Kinematic Modeling Based Decomposition of Transmitral Flow (Doppler E-Wave) Deceleration Time into Stiffness and Relaxation Components

Article

Abstract

The mechanical suction-pump feature of the left ventricle aspirates atrial blood and generates a rapid rise and fall in transmitral flow (Doppler E-wave). Initially, E-wave deceleration time (DT), a routine index of clinical diastolic function, was thought to be determined only by chamber stiffness. Kinematic modeling of filling, in analogy to damped oscillatory motion [Parametrized Diastolic Filling (PDF) formalism], has been extensively validated and accurately predicts clinically observed E-wave contours while, revealing that DT is actually an algebraic function of both stiffness (PDF parameter k) and relaxation (PDF parameter c). We hypothesize that kinematic modeling based E-wave analysis accurately predicts the stiffness (DTs) and relaxation (DTr) components of DT such that DT = DTs + DTr. For validation, pressure–volume (PV) and E-wave data from 12 control (DT < 220 ms) and 12 delayed-relaxation (DT > 220 ms) subjects, 738 beats total, were analyzed. For each E-wave, DTs and DTr was compared to simultaneous, gold-standard, high fidelity (Millar catheter) determined, chamber stiffness (K = ΔPV) and chamber relaxation (time-constant of isovolumic relaxation—τ), respectively. For the group linear regression yielded DTs = αK + β (R = 0.82) with α = −0.38 and β = 0.20, and DTr = mτ + b (R = 0.94) with m = 2.88 and b = −0.12. We conclude that PDF-based E-wave analysis provides the DTs and DTr components of DT with simultaneous chamber stiffness (K) and relaxation (τ) respectively, as primary determinants. This kinematic modeling based method of E-wave analysis is immediately translatable clinically and can assess the effects of pathology and pharmacotherapy as causal determinants of DT.

Keywords

LV stiffness LV relaxation Diastolic function PDF formalism E-wave deceleration time 

Nomenclature

AT

E-wave acceleration time (ms)

DF

Diastolic function

DR

Delayed relaxation

DT

E-wave deceleration time (ms)

DTr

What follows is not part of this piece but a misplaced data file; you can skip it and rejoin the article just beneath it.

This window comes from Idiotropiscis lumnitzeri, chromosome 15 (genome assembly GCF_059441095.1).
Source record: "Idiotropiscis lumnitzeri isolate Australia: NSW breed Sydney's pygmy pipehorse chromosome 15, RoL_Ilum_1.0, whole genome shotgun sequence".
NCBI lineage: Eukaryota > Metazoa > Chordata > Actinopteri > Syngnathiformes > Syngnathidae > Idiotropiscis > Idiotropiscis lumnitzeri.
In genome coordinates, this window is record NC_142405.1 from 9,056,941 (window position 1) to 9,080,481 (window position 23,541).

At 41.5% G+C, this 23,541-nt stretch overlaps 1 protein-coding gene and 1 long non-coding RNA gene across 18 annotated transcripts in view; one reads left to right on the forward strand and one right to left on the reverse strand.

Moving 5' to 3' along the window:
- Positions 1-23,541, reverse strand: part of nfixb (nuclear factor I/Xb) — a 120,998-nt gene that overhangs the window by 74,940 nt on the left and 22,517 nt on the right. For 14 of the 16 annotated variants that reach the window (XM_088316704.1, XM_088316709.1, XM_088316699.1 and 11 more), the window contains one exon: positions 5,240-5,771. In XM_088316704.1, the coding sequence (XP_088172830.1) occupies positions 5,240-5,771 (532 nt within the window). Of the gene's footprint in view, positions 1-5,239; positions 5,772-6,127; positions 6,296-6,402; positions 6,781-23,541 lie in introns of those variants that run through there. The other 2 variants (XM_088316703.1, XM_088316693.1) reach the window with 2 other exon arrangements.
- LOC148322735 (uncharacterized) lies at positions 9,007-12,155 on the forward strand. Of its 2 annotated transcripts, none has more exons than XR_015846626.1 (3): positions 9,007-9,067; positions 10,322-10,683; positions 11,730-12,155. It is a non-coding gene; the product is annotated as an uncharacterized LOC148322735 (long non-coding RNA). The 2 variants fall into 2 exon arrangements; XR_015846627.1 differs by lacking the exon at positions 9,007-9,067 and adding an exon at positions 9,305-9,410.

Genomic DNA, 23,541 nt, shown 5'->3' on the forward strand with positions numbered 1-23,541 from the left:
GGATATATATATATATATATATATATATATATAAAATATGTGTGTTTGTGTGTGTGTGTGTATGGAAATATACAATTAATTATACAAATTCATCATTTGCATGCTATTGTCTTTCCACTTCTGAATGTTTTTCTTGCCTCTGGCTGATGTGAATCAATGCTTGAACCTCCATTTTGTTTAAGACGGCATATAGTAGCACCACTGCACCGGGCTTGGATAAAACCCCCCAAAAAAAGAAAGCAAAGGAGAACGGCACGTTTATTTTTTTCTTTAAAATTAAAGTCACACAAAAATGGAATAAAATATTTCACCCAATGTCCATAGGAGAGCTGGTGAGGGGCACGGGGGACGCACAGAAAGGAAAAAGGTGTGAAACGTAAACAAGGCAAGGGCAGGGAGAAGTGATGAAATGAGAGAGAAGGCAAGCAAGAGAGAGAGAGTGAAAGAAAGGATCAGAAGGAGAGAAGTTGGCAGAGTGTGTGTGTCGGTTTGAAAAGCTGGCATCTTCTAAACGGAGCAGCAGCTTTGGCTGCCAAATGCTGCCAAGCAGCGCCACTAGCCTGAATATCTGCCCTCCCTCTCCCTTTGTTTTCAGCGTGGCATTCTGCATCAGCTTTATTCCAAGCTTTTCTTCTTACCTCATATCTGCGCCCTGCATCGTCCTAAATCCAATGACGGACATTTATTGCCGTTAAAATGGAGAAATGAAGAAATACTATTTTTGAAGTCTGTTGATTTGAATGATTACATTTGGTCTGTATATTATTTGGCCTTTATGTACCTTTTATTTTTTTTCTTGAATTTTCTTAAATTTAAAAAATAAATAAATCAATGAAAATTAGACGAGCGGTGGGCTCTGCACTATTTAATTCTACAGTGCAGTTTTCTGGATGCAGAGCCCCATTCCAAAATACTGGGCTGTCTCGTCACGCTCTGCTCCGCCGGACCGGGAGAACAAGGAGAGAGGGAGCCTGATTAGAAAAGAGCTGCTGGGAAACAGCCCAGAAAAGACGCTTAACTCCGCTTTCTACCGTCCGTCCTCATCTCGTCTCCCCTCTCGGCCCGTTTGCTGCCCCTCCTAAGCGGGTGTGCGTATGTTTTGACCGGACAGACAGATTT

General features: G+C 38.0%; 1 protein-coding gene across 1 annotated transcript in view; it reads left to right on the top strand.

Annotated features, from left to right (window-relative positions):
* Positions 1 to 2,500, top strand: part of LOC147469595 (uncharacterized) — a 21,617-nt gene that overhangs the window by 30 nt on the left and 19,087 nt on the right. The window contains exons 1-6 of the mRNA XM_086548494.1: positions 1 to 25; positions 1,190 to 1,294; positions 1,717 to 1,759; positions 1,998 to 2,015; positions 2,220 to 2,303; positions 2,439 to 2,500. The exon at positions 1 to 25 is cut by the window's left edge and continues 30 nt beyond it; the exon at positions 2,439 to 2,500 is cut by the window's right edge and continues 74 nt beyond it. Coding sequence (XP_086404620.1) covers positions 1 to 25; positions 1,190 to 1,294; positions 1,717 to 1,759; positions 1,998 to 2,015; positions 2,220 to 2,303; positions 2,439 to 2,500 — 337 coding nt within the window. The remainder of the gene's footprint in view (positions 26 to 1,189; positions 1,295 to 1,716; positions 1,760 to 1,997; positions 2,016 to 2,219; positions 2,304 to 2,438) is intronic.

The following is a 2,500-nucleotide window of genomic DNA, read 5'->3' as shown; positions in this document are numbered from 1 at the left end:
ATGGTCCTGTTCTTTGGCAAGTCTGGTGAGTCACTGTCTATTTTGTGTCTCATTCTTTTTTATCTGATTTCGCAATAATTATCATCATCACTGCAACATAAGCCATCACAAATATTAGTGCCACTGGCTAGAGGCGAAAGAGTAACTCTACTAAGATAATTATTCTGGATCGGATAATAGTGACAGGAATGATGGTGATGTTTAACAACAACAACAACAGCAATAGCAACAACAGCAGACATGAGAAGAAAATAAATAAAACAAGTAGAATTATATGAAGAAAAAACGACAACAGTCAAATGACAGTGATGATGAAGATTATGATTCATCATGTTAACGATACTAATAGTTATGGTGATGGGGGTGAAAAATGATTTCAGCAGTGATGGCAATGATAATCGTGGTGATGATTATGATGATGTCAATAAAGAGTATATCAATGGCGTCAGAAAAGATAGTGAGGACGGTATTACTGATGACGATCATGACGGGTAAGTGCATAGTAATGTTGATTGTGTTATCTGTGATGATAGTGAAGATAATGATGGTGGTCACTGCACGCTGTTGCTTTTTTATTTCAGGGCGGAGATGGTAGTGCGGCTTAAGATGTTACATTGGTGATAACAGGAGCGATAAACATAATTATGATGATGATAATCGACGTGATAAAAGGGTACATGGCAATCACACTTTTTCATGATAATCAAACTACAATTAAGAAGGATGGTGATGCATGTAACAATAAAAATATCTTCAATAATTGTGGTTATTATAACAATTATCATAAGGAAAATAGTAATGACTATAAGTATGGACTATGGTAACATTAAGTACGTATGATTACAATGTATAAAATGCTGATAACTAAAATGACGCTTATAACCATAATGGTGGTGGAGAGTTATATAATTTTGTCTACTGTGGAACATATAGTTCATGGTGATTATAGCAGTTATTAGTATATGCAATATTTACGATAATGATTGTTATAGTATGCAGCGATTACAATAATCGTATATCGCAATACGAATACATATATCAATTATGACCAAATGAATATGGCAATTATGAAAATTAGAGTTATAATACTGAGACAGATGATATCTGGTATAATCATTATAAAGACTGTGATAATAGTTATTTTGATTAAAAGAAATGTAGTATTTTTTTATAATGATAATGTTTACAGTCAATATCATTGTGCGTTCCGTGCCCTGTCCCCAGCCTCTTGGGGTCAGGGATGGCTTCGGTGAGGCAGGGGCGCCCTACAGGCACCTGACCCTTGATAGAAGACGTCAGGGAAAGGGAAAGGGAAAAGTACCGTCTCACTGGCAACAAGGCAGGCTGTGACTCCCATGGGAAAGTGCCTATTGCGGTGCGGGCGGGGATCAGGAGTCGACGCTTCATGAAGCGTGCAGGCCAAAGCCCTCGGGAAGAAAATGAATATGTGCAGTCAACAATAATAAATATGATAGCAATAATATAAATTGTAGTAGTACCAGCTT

Relaxation component of DT (ms)

DTs

Stiffness component of DT (ms)

Edur

E-wave duration

IVR

Isovolumic relaxation

IVRT

Isovolumic relaxation time (ms)

K

Diastatic stiffness (mmHg/mL)

LV

Left ventricle/ventricular

LVEDV

Left ventricular end diastolic volume (mL)

LVEF

Left ventricular ejection fraction

LVEDP

Left ventricular end diastolic pressure (mmHg)

NR

Normal relaxation

PDF

Parametrized Diastolic Filling

PV

Pressure–volume

τ

Time constant of isovolumic relaxation (ms)

Notes

Acknowledgments

This work was supported in part by the Alan A. and Edith L Wolff Charitable Trust, St. Louis, and the Barnes-Jewish Hospital Foundation. Sina Mossahebi was supported in part by a teaching assistantship from the Physics Department, Washington University College of Arts and Sciences. We thank sonographer Peggy Brown for expert echocardiographic data acquisition, and the staff of Barnes Jewish Hospital Cardiovascular Procedure Center’s Cardiac Catheterization Laboratory for their assistance.

Conflict of interest

The authors have no conflicts of interest to disclose with the reported study.

Human Subjects

Prior to data acquisition, subjects provided signed, institutional review board (IRB) approved informed consent for participation in accordance with Washington University Human Research Protection Office (HRPO) criteria.

Animal Studies

This work did not include any animal studies.

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Copyright information

© Biomedical Engineering Society 2014

Authors and Affiliations

  1. 1.Department of Physics, College of Arts and SciencesWashington University in St. LouisSt. LouisUSA
  2. 2.Cardiovascular Biophysics Laboratory, Cardiovascular Division, Department of Internal Medicine, Washington University Medical CenterWashington University in St. LouisSt. LouisUSA

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